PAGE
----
Cafe du Monde used to have a long line outside the restaurant just to get a table in the morning, generally some kind of wait the rest of the day.

    The last time I was there, a few months post Katrina, we were there late at night with no crowd at all. NOLA was pretty sureal in those days. I’m curious what it’s like now, how it’s recovered, or not.

  2. I vote for sugar as part of the experience, just like the paper napkins that end up on the floor in a Spanish tapas bar are part of the experience. Yes, cloth napkins would be less wasteful, but the paper strewn on the floor is part of the ambience — and a sign that the restaurant is popular.

  3. How do you pronounce beignet? At first I thought it was the name of a conservative, stodgy ISP from the Midwest. (…and 5 free email accounts for $10.95 per month from beige-net dot com…)

  4. Dang! Those look good!

    I think you have touched on something here that is a major misconception in lean: the concept of excess, i.e., zero inventory, zero defects etc. I have seen people bleed off inventories to literally ‘zero’ inventory levels in order to satisfy the lean ‘gurus’. In practical terms, zero inventory really means, zero excess inventory, or to put it in bone head simple terms: the right amount of inventory at the right time. In your yummy example, the right amount of sugar just happens to be a lot of sugar. Even in the example of the beignet, there is such a thing as excess or too little sugar. With this dessert, what is normally considered a lot of sugar, is actually just the right amount.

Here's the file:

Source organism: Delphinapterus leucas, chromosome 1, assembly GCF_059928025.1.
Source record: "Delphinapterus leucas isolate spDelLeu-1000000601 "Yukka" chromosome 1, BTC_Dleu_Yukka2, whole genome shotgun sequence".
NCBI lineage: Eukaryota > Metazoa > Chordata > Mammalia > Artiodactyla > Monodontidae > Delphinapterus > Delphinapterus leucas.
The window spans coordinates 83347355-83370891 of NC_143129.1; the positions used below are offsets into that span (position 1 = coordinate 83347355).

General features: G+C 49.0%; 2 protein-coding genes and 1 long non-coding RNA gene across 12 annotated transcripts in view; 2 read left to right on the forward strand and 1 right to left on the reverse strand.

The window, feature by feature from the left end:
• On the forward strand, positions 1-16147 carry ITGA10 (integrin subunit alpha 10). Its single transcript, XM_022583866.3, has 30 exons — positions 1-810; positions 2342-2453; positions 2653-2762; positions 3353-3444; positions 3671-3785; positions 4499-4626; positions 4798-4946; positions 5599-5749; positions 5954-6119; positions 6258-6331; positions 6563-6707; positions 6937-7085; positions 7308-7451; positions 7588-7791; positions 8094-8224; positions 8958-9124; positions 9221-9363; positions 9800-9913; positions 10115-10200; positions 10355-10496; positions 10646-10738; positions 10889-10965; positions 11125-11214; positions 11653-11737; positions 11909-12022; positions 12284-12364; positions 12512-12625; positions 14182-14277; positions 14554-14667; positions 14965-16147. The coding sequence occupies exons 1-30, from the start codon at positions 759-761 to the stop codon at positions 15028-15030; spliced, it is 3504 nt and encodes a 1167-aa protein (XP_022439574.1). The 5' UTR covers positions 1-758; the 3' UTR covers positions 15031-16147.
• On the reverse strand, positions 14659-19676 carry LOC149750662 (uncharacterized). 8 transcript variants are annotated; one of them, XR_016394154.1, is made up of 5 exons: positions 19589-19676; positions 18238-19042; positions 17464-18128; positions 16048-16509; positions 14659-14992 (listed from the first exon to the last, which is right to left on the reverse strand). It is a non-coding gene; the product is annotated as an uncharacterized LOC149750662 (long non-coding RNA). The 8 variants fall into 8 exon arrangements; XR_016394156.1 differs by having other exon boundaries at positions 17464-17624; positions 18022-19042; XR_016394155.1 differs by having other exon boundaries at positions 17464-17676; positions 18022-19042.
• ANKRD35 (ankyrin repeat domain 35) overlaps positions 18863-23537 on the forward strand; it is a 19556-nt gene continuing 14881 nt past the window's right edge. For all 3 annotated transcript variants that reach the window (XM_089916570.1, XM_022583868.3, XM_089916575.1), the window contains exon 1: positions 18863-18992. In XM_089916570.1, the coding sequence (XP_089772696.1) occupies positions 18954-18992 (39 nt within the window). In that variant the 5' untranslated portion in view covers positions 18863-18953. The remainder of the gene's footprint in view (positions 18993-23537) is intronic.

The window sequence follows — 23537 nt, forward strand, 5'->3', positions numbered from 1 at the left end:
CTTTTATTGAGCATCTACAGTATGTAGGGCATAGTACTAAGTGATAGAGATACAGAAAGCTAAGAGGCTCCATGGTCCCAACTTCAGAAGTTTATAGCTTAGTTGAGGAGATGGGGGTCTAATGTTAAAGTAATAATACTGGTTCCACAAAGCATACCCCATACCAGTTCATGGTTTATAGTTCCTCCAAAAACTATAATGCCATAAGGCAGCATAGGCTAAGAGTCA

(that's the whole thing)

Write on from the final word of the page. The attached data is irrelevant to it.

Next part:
5. A bit of an aside…

    Re: “Building people before building cars”

    I’ve heard this version before but I always thought it was “Making cars is about making people” which I actually like better. I don’t want to imply that “building people” is a one-off thing that you finish and then go on to the “real work” of building cars, caring for patients, etc.

  6. Jason – the “building people before building cars” is referenced in Toyota Culture. Doing a google search for your wording doesn’t come up with anything.

    It’s the same concept. I could argue that “making people” sounds like something inappropriately sexual ;-)

    Making cars happens everyday, as does making people (or developing them, or building them)… it’s all a continuous process (we don’t just build or make cars one day).